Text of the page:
College of Engineering -- University of Wisconsin-Madison
ELECTRICAL & COMPUTER ENGINEERING
n response to needs arising from new technologies ranging from medicinal therapy to high-speed data communications, novel, high-performance aluminum-free diode lasers developed by Assistant Professor Luke Mawst (pictured) and Professor Dan Botez soon may replace their aluminum-based counterparts.
In current Al-based technology, the aluminum content in a laser's active region determines its wavelength; lasers that achieve shorter wavelengths require more aluminum. However, because aluminum-containing compounds in the active region are highly reactive, impurities such as oxygen can deteriorate the laser's reliability. Eliminating aluminum from the laser's active region improves its reliability, and removing it from the semiconductor layers around the active region makes it easy to fabricate complex high-performance diode lasers.
In an ongoing project funded by NSF and industrial grants, Mawst and Botez are growing InGaAsP-based materials on GaAs substrates using metalorganic chemical vapor deposition (MOCVD), and fabricating lasers using microelectronic processing technology. The resulting high-power prototypes are being tested in photodynamic therapies for cancer, atherosclerotic cardiovascular disease and age-related macular degeneration; and also to spin-polarize gases such as xenon or helium for use in a new form of magnetic resonance imaging (MRI), which has demonstrated image resolution of a million times greater than conventional MRI.
Mawst and Botez, of the Reed Center for Photonics, are collaborating with Princeton and Duke universities to develop and implement the Al-free laser sources, and Mawst also is developing Al-free vertical-cavity surface-emitting lasers for laser printing, optical recording and sources for data communications via optical fibers. Mawst, Botez and graduate student Tom Earles are also starting a spin-off company called Alfa Light based on the technology.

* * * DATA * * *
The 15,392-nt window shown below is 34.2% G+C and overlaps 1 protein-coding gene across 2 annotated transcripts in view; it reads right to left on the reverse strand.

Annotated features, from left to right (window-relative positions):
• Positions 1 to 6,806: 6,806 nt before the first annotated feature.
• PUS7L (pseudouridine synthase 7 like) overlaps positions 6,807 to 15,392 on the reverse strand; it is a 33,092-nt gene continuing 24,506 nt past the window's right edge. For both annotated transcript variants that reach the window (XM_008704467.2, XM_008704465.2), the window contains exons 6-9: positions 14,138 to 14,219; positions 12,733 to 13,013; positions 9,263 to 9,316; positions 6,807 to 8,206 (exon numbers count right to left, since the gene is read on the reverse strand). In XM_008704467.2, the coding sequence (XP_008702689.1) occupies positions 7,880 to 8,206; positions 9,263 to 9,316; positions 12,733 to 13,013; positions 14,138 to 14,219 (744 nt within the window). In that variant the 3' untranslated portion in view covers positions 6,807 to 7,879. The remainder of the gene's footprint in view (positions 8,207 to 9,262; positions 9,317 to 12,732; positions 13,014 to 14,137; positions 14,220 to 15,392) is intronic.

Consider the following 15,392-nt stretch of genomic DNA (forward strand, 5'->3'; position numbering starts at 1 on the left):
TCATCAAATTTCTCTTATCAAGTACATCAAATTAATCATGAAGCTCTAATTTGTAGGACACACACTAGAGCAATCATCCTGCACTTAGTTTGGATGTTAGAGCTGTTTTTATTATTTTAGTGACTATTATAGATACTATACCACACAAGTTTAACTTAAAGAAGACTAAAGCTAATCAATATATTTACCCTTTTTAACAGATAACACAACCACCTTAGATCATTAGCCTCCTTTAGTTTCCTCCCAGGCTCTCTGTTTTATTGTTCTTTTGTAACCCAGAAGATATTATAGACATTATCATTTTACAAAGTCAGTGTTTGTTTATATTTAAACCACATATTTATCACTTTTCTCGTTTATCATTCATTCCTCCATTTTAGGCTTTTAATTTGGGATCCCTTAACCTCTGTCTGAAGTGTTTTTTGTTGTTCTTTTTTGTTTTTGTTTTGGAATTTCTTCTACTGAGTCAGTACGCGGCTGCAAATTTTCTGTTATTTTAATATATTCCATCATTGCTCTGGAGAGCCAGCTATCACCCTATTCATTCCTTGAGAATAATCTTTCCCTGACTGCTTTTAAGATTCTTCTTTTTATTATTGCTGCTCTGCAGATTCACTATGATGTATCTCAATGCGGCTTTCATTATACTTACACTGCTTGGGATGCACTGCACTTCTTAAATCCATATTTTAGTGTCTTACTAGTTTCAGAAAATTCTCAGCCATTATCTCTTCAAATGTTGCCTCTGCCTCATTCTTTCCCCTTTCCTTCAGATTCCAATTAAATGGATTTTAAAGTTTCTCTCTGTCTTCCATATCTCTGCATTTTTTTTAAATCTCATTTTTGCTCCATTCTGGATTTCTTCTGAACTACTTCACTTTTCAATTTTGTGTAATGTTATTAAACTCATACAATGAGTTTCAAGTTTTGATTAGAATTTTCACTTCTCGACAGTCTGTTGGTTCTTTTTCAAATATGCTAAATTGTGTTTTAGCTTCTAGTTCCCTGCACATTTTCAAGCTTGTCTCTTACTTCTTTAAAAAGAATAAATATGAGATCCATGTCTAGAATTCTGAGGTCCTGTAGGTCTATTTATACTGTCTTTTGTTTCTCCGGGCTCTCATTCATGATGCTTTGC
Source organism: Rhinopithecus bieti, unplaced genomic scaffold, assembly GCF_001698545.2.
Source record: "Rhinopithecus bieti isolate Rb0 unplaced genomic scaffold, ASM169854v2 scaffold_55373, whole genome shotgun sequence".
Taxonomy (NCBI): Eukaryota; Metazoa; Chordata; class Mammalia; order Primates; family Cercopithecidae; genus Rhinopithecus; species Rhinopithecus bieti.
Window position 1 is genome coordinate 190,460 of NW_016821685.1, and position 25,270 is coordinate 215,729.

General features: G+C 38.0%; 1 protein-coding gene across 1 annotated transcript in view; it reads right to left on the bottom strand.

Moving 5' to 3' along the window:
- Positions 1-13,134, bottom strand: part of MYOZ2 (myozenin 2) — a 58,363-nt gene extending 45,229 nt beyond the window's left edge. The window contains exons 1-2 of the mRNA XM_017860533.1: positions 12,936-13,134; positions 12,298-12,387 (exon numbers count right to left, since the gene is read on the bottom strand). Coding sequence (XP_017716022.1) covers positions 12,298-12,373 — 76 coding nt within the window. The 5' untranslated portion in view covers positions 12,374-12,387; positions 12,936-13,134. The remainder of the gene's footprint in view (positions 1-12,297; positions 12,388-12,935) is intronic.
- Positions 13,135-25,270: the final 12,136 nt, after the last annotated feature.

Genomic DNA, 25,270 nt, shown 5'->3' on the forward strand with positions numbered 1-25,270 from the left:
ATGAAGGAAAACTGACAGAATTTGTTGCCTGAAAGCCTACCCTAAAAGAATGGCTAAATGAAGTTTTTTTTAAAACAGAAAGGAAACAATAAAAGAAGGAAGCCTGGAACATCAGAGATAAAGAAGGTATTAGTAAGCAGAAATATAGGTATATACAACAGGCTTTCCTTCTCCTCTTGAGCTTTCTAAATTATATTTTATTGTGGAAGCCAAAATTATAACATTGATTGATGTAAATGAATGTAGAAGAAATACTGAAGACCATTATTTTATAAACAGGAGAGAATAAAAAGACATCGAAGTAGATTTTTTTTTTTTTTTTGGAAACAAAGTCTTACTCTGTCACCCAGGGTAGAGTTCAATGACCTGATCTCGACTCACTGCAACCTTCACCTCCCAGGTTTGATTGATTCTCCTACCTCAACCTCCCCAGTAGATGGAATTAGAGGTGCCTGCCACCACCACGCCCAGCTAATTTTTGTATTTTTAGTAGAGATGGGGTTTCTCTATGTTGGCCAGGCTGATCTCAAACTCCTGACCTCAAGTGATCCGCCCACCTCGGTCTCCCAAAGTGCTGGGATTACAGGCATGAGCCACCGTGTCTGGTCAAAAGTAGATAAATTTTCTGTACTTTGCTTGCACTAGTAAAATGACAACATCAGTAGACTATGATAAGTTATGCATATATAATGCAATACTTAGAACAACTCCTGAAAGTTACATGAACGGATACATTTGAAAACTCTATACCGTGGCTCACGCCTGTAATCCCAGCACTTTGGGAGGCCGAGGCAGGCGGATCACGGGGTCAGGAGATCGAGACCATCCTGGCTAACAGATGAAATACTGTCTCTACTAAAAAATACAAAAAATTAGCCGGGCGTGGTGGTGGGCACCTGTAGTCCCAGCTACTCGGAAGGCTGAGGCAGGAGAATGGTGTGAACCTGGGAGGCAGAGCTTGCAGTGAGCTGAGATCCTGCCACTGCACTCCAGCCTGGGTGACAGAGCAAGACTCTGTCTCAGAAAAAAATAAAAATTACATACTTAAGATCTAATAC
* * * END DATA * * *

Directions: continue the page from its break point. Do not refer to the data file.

Integrating electronics into automotive accessories
Traditionally, automotive accessory functions such as steering and braking operate hydraulically, pneumatically or mechanically, but Professor Thomas Jahns would like to see them powered electrically. Although these "drive-by-wire" vehicles of the future will feature improved performance, fuel efficiency and reduced emissions, they may require as much as five times more electrical power than is generated in current internal combustion engine vehicles.
With colleagues from MIT, Jahns is developing a combined starter/alternator system that uses an ac permanent-magnet machine mounted in place of the flywheel between the engine and the transmission. The system will both start the engine and generate up to six kilowatts of electrical power--roughly five times that of today's high-end vehicles--and Jahns is supervising research to develop a digital control system to operate the magnet machine from standstill to maximum engine speed.
However, this drive-by-wire technology can be costly and vulnerable to failures in the severe under-the-hood environment. In related research through the Center for Power Electronics Systems, a new National Science Foundation engineering research center, Jahns hopes to reduce those barriers by developing integrated power-electronic modules that not only process electric power for automotive accessories, but pave the way for affordable and reliable power electronics in everything from air conditioners to washing machines.
Making microprocessors more efficient
New developments in microchip technology, hardware and software are the impetus for researchers in the tiny world of microprocessor microarchitecture to make big strides, and Professors James Smith and Gurindar Sohi are working to keep microprocessors up to speed.
They're investigating methods for increasing simultaneous instruction execution, or instruction-level parallelism (ILP). In their research they examine microprocessor designs that automatically find as many simultaneous operations as possible, and determine ways to enhance those operations by predicting the outcomes of certain operations in advance and initiating new operations based on the predictions.
To carry out ILP studies, Smith and Sohi rely heavily on real-program simulations on the computer, which they study to characterize accurately the types of simultaneous operations and predictabilities that "naturally" occur. To help, they've developed detailed processor models and conducted experimental simulations involving many design choices and programs. Smith and Sohi also are focusing on high-performance processors that can overcome increasing on-chip communication delays by localizing processor functions and distributing ILP operations. Their developments translate into increased performance not only in personal computing, but also in areas like entertainment, environmental monitoring, manufacturing systems and electronic commerce.
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